U.S. Special Representative for Iran, Brian Hook, says Washington has no plan to extend waivers when the exemptions expire in May.
“Iran’s oil customers should not expect new waivers to U.S. sanctions in May”, the top State Department official reiterated.
While visiting Japan, which has just restarted buying Iranian crude, Brian Hook said, “The November waivers were designed to prevent a spike in oil prices, and it appears that there will be enough oil supply to satisfy demand this year.”
In an interview with the Japanese public broadcaster NHK which was published on Tuesday, February 6, Hook insisted, “We are not looking to grant any future waivers or exceptions to our sanctions regime, whether it’s oil or anything else,” adding that the U.S. aims to “get to zero imports to Iranian crude as quickly as possible.”
President Trump’s Administration has exempted eight counties from its sanctions, allowing them to continue importing crude from Iran for six months, expiring next May.
However, the Islamic Republic’s Oil Minister, Bijan Namdar Zangeneh, admitted on Tuesday that even some countries exempted from U.S. sanctions, including Italy and Greece, refrain from buying Iranian oil without any explanation.
Furthermore, Bijan Namdar Zangeneh disclosed that Russia has recently bought the shares of an Indian oil refinery, but, New Delhi, despite being exempted by Washington, does not allow the Russians to buy Iranian oil for the refinery.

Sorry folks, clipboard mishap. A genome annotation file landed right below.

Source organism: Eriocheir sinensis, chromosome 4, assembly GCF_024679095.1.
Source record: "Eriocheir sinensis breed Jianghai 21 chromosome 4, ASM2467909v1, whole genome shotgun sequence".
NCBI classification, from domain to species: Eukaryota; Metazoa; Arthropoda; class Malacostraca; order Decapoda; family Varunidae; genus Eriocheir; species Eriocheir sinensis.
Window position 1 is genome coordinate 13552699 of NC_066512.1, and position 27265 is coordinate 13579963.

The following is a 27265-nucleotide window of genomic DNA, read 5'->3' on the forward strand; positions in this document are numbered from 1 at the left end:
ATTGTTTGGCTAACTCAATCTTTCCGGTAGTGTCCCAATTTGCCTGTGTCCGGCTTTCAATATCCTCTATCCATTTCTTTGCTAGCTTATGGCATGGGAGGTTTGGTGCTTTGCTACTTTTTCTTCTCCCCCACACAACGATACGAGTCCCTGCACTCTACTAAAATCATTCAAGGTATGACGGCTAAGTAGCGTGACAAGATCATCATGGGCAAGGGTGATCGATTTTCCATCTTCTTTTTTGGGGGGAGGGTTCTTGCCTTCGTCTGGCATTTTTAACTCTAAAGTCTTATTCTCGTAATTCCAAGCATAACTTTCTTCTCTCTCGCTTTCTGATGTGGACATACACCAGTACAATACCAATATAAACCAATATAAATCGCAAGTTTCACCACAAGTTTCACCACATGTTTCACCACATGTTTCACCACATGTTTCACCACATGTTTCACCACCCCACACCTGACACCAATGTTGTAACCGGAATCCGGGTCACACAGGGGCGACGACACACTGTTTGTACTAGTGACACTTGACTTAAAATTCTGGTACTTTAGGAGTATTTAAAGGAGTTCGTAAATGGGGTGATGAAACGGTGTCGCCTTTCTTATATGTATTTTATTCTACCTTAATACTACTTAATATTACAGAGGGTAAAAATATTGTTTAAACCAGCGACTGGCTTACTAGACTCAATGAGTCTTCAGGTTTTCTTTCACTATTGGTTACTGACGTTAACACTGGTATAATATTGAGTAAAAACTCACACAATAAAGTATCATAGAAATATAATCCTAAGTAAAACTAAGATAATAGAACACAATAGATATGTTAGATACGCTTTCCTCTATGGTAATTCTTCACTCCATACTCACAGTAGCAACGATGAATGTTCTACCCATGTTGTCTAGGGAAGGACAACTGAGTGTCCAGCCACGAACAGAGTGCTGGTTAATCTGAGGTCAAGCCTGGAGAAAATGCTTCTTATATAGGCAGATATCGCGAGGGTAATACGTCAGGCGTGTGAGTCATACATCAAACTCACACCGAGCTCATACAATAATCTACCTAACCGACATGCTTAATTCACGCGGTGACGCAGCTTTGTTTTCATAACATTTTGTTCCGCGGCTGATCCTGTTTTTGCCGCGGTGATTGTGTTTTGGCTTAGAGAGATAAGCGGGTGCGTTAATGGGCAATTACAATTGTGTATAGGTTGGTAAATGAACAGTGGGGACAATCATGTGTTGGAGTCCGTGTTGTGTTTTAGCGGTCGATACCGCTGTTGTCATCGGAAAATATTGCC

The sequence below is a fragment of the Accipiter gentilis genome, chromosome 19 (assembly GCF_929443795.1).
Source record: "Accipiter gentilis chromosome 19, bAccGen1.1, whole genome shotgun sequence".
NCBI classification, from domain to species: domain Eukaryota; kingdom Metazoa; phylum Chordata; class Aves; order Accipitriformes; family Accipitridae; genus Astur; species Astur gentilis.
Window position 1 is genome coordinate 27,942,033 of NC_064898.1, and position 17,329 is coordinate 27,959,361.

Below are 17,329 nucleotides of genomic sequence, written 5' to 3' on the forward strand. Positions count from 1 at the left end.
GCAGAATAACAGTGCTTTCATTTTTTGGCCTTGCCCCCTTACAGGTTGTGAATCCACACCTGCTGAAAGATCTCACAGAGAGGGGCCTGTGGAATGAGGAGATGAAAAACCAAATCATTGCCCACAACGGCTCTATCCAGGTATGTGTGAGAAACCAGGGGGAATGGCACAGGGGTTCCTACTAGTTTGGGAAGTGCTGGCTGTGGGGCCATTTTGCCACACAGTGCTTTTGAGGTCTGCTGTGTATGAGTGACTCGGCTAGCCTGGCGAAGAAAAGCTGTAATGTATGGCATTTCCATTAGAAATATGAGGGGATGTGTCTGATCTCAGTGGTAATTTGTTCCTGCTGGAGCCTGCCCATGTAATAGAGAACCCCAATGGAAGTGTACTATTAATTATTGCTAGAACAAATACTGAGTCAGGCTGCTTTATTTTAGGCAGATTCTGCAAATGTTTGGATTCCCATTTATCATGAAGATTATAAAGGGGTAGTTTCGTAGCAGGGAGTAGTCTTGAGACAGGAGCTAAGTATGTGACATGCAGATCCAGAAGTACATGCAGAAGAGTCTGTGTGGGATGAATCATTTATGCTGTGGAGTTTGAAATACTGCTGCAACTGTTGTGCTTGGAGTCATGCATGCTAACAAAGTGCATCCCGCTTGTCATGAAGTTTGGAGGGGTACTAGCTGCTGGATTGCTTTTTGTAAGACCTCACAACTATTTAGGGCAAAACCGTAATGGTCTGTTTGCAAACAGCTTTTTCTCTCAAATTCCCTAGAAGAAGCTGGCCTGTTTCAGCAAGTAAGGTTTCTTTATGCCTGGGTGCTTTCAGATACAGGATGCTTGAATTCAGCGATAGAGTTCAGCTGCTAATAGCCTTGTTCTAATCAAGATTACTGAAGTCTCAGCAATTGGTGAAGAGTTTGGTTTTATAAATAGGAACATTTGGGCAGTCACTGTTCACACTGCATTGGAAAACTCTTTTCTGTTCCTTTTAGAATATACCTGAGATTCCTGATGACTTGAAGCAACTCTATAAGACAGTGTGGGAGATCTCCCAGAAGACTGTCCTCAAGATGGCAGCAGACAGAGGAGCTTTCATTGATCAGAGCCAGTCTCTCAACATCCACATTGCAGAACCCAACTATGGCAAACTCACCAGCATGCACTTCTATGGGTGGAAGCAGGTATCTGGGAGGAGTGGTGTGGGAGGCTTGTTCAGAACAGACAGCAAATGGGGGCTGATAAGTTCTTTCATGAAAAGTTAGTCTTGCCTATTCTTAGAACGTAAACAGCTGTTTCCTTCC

Iran’s top oil buyers including China, India, Japan, South Korea, and Turkey received six-month “significant reduction exemptions” last November allowing them to continue oil deals with Tehran, in return for “promising to reduce their dependence on Iranian crude”.
Taiwan is also on the list of the exempted countries, but it has decided to stop buying Iranian crude for the moment.
U.S. sanctions have almost halved Iran’s oil exports putting pressure on the country’s budget.
The head of the Islamic Republic’s Plan and Budget Organization, Mohammad Baqer Nobakht acknowledged last month, “We are in dire straits when it comes to exporting oil. The drop in our oil exports has left us far behind $47 billion oil income predicted in Iran’s 2017 budget.”
Source » radiofarda